Tuesday, April 17, 2012

Questions on Marcuse/Danielewski, Week 4


Caia Caldwell said...

In class we’ve talked about reliability, and how difficult it is for the reader to trust any of the narrators found in House of Leaves. I found trusting Johnny to be particularly difficult in the final part of the book. On pg. 508, Johnny makes up a story about his “old friends” who are doctors, and take care of him. By making up this story, I found it interesting to note that Johnny knows exactly what he needs—food, sleep, medication—yet he is doing none of that. Even though I knew Johnny was making this section up—as he later tells us—I truly wanted to believe that he was getting help.
Yet when Johnny stumbles across the band whose lyrics include the “Five and a Half Minute Hallway” I really begin to question whether or not to believe him. Did this band exist? Also, is he really traveling all over the U.S.?
Perhaps the more likely scenario is that he is strung out in a dingy motel a couple blocks from where he got evicted. My question I guess is, how is the reader supposed to take and absorb Johnny’s increasingly unbelievable antics? All the girls he was supposedly having sex with was unbelievable enough, but this final section of the book has gone beyond the previously set standard for embellishments.
Increasingly as I read I became more and more frustrated with Johnny. He seemed uninterested in clearly reporting what was happening in his life, and I became annoyed trying to sort through his lies. Or maybe there is not separation from the lies and the truth, I don’t know.

Brandon said...

I found the ending of House of Leaves to be quite interesting. It reads so traditionally, with a description of an average happy Hollywood ending and a seemingly normal fate for people who underwent such an unusual experience. I'm also curious about the December 25 epigraph at the end of the final chapter. Is it somehow symbolic of a Christlike redemption for Navidson, or a "rebirth" of his attitudes? Or could it be about Christmas being a general time for family gatherings?

Dana Edmunds said...
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Dana Edmunds said...

The discourse between JT's footnotes and Zampano's text becomes very rich after the discussion of Navidson's second dream, about the snail shell that provided food for an entire town. Navidson climbs into the shell, which represents the staircase of the house, mentioning even the construction of the "house" around a logarithmic axis, an infinite fractal, and the tight passageway that Navidson almost gets stuck in.

What I find really interesting about this part is Slocum's concept of growing up, relating Navidson to Oedipus: "How extraordinary to find in those ever expandable brackets such a telling correlation between the answer to the Sphinx's riddle and Navidson's crisis" (401). Up until this point, I wondered whether Navidson was an allusion to Oedipus ( in Greek, Oedipus means "swollen foot"), and also whether the growl of the house came from the spiral staircase, the same way you put a shell up to your ear. JT's footnote explains that Zampano purposefully misspelled "parenthetical" to really say "a parent-ethical question about how to relate to youth." Then, on top of this, we have Derrida's discussion of the ear cavity, and an editor's note that further alludes to myth, including Ariadne's thread and the stages of life that Oedipus describes in his answer: "upright, walking, dancing." Derrida explains the concept of the labyrinth-house and the spiral walkway by comparing it to "the anamnesis of the choncha resonat[ing] alone on the beach." Anamensis is recollection in Greek, and in plato's philosophy refers to remembering what happened in a previous life. In these pages, Danielewski is connecting the house to the slow repression of history (I am picturing here the growth of the snail shell, the slow burial of space in order for growth), but I am wondering exactly what he's saying about nature's tendency to be "phrased in terms of supply and demand, benefits and costs...all set against a backdrop of environment and history." Does Danielewski mean to relate this to the myth of Oedipus and his tragic downfall, lack of historical knowledge, and his fate as a blind, lonely man (like Zampano)?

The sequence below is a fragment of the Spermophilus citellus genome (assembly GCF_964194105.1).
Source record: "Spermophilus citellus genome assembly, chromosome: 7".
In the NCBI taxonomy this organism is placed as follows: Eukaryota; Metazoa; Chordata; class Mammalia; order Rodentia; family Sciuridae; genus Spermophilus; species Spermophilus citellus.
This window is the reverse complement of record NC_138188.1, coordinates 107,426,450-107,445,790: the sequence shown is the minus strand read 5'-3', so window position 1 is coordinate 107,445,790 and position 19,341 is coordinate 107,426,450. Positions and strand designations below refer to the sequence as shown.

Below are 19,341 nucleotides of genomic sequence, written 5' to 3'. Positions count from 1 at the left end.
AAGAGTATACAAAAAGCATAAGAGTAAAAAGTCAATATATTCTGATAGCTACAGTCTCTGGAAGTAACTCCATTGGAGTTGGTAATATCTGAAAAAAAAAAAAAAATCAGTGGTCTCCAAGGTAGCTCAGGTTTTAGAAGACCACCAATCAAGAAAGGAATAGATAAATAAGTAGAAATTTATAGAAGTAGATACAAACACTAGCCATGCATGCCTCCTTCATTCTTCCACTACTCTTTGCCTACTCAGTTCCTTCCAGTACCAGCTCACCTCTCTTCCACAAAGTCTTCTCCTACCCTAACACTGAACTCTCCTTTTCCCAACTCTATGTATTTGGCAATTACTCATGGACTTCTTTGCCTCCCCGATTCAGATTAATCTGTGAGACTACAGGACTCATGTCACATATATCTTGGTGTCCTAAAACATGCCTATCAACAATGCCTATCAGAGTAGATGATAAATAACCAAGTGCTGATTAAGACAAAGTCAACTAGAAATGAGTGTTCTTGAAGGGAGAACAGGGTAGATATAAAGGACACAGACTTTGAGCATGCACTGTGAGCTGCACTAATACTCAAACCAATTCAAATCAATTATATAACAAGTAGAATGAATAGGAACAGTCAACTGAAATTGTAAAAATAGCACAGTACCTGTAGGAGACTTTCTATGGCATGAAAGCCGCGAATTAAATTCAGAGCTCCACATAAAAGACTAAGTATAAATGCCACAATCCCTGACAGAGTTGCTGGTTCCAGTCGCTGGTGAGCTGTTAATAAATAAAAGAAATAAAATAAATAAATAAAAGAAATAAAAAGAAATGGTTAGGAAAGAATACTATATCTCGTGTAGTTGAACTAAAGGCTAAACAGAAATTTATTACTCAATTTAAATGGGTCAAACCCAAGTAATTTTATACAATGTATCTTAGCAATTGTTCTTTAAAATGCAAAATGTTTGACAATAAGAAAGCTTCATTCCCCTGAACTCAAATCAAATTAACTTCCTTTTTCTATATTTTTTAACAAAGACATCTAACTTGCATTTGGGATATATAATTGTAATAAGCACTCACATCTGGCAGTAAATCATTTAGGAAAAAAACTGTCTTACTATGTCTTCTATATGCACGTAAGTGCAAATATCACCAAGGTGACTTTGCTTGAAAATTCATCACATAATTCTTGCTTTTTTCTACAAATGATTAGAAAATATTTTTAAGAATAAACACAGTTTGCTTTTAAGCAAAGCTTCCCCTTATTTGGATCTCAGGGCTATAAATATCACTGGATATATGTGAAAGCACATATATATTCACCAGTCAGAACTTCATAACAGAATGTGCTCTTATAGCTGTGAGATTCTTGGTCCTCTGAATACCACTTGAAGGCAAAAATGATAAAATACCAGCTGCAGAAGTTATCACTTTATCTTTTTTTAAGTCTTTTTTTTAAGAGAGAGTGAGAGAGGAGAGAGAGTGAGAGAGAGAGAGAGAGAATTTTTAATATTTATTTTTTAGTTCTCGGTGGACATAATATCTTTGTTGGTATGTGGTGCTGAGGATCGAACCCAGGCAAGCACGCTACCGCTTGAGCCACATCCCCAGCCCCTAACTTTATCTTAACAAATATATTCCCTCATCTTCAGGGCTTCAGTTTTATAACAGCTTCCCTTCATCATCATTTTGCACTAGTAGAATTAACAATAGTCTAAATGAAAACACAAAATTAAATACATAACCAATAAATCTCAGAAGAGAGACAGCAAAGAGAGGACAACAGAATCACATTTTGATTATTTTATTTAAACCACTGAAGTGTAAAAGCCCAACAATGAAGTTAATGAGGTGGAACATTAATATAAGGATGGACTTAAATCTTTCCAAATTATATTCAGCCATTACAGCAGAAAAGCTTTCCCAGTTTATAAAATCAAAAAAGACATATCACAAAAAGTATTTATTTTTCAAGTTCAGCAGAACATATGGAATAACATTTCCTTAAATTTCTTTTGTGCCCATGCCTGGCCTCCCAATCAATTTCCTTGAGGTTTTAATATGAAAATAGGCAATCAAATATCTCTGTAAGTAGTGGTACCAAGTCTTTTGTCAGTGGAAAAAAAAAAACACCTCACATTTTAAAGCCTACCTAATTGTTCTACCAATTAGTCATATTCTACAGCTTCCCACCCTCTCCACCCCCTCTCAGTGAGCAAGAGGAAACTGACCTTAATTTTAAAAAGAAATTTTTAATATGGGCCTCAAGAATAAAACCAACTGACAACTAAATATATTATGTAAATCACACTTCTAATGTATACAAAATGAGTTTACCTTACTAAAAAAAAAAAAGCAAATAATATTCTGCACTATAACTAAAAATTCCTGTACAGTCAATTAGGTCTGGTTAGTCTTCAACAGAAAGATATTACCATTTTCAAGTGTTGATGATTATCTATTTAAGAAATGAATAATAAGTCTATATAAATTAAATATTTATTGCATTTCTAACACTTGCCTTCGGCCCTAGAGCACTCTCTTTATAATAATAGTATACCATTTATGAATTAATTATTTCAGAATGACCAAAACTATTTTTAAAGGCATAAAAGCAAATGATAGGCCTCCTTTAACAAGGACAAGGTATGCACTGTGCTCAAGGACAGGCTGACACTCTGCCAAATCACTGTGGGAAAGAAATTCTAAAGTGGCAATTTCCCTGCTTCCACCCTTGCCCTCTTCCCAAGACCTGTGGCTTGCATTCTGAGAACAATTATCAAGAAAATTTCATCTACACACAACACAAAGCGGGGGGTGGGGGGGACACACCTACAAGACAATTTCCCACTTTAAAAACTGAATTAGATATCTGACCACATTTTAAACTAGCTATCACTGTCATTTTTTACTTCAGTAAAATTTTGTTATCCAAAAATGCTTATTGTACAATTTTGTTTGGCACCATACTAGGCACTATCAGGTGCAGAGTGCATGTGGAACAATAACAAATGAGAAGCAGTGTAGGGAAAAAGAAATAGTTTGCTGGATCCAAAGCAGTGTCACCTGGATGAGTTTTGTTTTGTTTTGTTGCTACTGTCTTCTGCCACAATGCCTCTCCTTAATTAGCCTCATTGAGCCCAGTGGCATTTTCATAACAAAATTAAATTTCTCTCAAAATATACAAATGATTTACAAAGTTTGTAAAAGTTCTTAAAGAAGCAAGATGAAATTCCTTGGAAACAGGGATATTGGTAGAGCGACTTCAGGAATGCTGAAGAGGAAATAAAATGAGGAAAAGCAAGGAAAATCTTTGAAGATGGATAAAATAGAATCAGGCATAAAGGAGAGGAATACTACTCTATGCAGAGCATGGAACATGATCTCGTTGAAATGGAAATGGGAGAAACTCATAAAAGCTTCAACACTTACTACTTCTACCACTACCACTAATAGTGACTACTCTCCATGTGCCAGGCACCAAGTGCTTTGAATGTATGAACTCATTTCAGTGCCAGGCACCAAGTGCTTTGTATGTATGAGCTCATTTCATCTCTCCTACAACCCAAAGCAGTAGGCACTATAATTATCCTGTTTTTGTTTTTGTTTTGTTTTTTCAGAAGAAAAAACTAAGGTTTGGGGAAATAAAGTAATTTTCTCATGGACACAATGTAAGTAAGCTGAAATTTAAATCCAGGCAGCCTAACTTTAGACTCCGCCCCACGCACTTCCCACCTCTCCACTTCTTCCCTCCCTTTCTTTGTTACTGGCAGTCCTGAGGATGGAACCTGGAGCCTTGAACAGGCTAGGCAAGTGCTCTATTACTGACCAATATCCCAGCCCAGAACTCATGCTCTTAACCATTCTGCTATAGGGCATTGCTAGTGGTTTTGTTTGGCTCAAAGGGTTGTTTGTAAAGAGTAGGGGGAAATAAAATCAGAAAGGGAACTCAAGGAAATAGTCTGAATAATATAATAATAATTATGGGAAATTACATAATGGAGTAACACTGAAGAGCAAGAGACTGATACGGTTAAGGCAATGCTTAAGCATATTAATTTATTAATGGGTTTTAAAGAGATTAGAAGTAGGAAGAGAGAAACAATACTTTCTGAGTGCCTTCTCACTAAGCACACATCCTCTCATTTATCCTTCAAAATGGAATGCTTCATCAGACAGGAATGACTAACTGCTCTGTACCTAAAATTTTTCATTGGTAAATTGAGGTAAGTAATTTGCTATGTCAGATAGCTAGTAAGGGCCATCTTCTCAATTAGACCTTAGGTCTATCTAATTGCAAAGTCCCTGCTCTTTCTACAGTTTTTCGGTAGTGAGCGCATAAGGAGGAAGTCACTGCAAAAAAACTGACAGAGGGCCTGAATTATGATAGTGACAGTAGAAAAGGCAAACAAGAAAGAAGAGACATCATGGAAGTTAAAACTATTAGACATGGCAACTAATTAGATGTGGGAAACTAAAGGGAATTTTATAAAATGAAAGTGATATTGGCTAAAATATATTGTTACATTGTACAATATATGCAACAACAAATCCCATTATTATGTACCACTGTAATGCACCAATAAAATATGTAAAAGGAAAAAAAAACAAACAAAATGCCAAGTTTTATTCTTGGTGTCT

Ben Fellows said...

I agree with Caia that it is very difficult to trust Johnny. This also makes me wonder how much of anything he has been telling the reader is to be trusted. I suppose if the whole thing is a lie in the first place, the reader has to take it for what it is, just good storytelling by a character that avoids the truth behind stories by making up more interesting versions.

From there, the reader has to start wondering how much of any aspect of the book is real. Did Johnny invent Zampano? If so, did he also come up the all of the characters composed in Zampano's retelling of the Navidson Record? It now seems somewhat suspicious that Johnny was so capable of restoring pieces of writing that Zampano tried to hide. If everything really is made up by Johnny in the first place, then is the reader supposed to read into what is trying to be covered up as things that Johnny actually wants to bring to light? I realize all of this is based on a series of assumptions, but I feel that Danielewski meant to stump the reader and force them to try to figure out his intent.